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In order for a salad to achieve entree status, it must be exciting, varied in texture, and include higher calorie ingredients to keep me sated (think meat, cheese, nuts, avocado…). This salad is colorful, crunchy, and doesn’t skimp on flavor.

2 hearts of romaine, torn into bite-size pieces
1 head radicchio, thin slice
1 15-oz can chickpeas, drained and rinsed
2 roasted red peppers, thin slice
4 oz salami, medium dice
10 oz croutons (homemade from stale bread will make this dish extra-special, but store-bought is just fine in a pinch. I used whole wheat focaccia to make homemade croutons)
2 oz pecorino, shaved
Vinaigrette of your choice (lemon or red wine vinaigrette is particularly well suited for this salad)

1. Combine all ingredients in a bowl and toss to coat.

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This summery dish requires no recipe and demands very little from you. Simply use the freshest, ripest figs you can get your hands on, assemble, and enjoy as a first course or dessert.

Fresh figs, quartered
Extra-virgin olive oil
Balsamic vinegar
Flaky sea salt
Freshly ground black pepper
Pecorino or parmesan cheese, shaved

Arrange figs on a plate or platter, drizzle with oil and vinegar, sprinkle with salt and pepper, and top with cheese shavings.

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Notes: a pop of green would do this dish some good. Think spicy, like arugula, dandelion greens, or watercress. Not too much–just a few leaves scattered on top.

The restaurant I used to work for created a Tunisian-inspired savory oatmeal. I completely fell in love, and have been making my own version ever since (first blogged here). This one is a perfect springtime recipe that takes advantage of asparagus and sweet green peas, and pairs them with a spicy harissa oil.

1 1/2 c steel-cut oats (use certified gluten-free oats if gluten is an issue)
Kosher salt and freshly ground black pepper
1 c fresh or frozen green peas
2 Tbsp harissa paste
2 Tbsp extra-virgin olive oil
6 stalks medium asparagus, trimmed and thinly sliced on a bias
5 scallions, thinly sliced on a bias
4 Tbsp pine nuts, toasted
Lemon juice, for garnish
Pecorino or Parmesan cheese, for garnish (optional–omit for a vegan and dairy-free recipe)

1. Prepare oats according to package directions; season with salt and pepper.
2. If using fresh peas, blanch for 2 minutes and place under cold running water to cool. If using frozen, thaw.
3. Combine harissa and oil and set aside.
4. Spoon oatmeal into bowls and top each with asparagus, peas, scallions, pine nuts, lemon juice, harissa oil, and cheese (optional).

Serves 4.

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While traditionally pesto is made with basil, this recipe switches it up with vibrant, peppery arugula that goes perfectly over whole wheat pasta. I made arugula pesto in the past, but neglected to understand the value of recording the recipe. Here is my official first attempt at a delicious and deceptively healthy pesto.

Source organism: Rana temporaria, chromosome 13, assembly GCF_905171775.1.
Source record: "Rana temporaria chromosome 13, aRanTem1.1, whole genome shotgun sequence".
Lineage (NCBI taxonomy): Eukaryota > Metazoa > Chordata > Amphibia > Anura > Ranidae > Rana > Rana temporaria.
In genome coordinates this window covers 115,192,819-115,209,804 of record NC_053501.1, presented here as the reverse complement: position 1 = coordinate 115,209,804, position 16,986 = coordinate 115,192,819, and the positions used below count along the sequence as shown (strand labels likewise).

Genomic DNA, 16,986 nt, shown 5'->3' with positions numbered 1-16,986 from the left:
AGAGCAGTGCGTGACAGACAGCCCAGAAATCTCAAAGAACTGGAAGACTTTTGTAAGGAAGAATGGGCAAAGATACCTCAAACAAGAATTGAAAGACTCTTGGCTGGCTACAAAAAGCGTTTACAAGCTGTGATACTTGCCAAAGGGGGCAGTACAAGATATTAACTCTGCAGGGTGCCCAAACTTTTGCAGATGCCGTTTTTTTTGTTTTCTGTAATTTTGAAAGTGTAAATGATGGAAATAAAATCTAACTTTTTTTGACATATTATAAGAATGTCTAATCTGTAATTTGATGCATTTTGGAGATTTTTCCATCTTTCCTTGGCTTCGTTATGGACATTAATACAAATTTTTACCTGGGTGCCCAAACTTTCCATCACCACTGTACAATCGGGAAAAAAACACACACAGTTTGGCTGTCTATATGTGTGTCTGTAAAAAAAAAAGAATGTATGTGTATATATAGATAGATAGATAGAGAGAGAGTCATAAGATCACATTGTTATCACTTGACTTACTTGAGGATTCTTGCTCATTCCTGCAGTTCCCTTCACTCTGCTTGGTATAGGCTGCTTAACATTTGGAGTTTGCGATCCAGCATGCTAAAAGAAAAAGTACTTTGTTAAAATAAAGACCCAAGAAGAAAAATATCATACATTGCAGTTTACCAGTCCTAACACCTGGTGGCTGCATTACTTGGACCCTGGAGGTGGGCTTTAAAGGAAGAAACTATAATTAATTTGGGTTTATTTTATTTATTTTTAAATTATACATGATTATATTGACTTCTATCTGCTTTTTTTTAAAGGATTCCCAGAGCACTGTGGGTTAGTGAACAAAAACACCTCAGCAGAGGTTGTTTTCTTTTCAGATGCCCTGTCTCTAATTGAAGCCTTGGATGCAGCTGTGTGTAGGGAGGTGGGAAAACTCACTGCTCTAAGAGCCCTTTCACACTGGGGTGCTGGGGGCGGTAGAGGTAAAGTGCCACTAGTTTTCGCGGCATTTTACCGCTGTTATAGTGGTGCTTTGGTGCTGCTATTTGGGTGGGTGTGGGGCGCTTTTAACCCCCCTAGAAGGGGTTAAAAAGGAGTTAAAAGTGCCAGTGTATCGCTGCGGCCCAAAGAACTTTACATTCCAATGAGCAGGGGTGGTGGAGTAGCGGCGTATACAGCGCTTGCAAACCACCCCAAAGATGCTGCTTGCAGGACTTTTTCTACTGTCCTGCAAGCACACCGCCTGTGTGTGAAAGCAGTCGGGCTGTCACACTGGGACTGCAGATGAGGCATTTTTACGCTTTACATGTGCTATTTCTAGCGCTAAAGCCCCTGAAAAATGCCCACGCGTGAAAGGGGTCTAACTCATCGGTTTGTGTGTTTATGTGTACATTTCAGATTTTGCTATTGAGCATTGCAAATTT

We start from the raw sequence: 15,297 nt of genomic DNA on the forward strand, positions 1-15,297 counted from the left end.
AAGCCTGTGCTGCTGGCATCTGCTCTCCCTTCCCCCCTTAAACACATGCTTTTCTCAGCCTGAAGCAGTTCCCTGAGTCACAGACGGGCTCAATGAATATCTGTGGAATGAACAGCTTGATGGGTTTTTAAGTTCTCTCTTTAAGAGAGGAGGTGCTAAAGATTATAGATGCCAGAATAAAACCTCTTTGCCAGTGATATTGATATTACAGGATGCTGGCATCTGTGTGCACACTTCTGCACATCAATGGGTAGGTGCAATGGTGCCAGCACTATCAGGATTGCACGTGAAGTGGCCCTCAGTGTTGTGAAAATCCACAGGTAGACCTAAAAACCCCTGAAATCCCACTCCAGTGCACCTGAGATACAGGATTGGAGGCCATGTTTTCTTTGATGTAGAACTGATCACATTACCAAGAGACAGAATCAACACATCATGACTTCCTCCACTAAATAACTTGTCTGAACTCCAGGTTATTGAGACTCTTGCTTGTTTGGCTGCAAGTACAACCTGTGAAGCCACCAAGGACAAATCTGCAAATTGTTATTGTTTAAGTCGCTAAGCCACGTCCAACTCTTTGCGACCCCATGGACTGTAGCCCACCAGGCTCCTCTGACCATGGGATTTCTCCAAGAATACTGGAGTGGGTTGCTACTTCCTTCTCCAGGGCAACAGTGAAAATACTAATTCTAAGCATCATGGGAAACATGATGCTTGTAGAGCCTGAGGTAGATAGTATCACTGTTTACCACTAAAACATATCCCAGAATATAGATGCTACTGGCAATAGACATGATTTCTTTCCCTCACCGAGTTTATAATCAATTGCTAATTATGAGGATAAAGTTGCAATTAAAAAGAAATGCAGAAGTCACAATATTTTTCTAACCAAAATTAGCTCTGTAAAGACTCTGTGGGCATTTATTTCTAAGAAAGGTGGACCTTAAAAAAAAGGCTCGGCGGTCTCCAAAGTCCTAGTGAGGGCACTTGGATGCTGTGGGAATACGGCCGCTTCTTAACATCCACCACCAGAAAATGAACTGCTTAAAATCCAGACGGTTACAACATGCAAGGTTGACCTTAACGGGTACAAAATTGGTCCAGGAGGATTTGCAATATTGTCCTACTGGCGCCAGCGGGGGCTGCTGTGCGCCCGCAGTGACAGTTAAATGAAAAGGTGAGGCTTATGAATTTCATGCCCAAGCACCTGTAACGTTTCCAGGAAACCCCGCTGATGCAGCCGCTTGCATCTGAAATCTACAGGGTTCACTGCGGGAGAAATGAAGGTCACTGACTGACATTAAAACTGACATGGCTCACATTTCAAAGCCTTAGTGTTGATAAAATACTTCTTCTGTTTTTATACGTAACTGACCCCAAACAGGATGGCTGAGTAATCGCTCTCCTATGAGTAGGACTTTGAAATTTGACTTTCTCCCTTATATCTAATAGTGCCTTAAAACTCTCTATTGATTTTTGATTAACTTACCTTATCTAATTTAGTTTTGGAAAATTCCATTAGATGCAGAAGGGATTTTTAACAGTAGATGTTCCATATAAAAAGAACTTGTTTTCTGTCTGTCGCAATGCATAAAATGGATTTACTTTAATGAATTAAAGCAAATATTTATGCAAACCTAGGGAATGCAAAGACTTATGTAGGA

5 cups packed arugula
3/4 cup pecorino, broken up into chunks
3/4 cup pine nuts, toasted
1 clove garlic
4 T extra-virgin olive oil
Juice 1 lemon
Kosher salt and freshly ground black pepper

1. Combine all ingredients in a food processor and whirl until smooth (alternately, if you like pesto with a bit more texture, pulse until desired consistency is reached).

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Use as a dip for vegetables or crusty baguette, sauce for pasta (makes enough for 1 pound), garnish for soups, condiment for sandwiches, etc. (I served it with whole wheat pasta, garnished with grated pecorino and freshly ground black pepper.)

With these 40- and 50-degree days, I am getting ready for spring. This salad takes advantage of crisp, raw asparagus, both shaved with a vegetable peeler and thinly sliced for both texture and presentation. Served alongside stewed chicken to lighten the fare.

1 bunch asparagus (the thicker the stalks, the better)
1/4 cup pine nuts
1/4 cup pecorino, shaved (using a vegetable peeler)
2 Tbsp extra-virgin olive oil
Kosher salt and freshly ground black pepper, to taste

1. Using a vegetable peeler, peel and discard the rough, bottom inch or two of the asparagus stalks.
2. Peel half the asparagus stalks over a bowl. Do not peel the tips: leave them whole.
3. Thinly slice the other half of the asparagus on a bias, again, leaving the tips intact.
4. Add pine nuts (I left them raw out of sheer laziness, but feel free to toast), shaved pecorino, olive oil, salt, and black pepper. Gently toss to combine.

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A spin on a dish my dad and I made this past Christmas dinner. Beef Wellington (pate, mushroom duxelles, the whole bit) was served with roasted yukon gold potatoes and shallots, and a salad of shaved brussels sprouts, walnuts and apples julienne with a brown butter vinaigrette. Round two, here we go:

24 oz baby yukon gold potatoes
3 tbsp cup olive oil
salt and pepper, to taste
10 oz brussels sprouts
1/2 apple (I used a Granny Smith for its tartness, but any crisp, firm apple will work)
4 oz pecorino, broken into small chunks
Zest of 1 lemon
Juice of 1 1/2 lemons

1. Preheat the oven to 425 degrees.
2. Toss the potatoes with 1 tbsp of the olive oil, salt and pepper, to taste. Roast for about 25 minutes or until fork-tender.
3. Meanwhile, trim the ends off the brussels sprouts, halve, and thinly slice.
4. Julienne the apple (and leave the skin on, will ya?).
5. Halve the potatoes and toss with the brussels sprouts, apple, pecorino, lemon zest and juice and the rest of the olive oil. Season with salt and pepper, to taste.

photo(2)This dish will do as a side, but I’ve been mackin’ on it for dinner the past few days and have not been sorry about it. You won’t be either.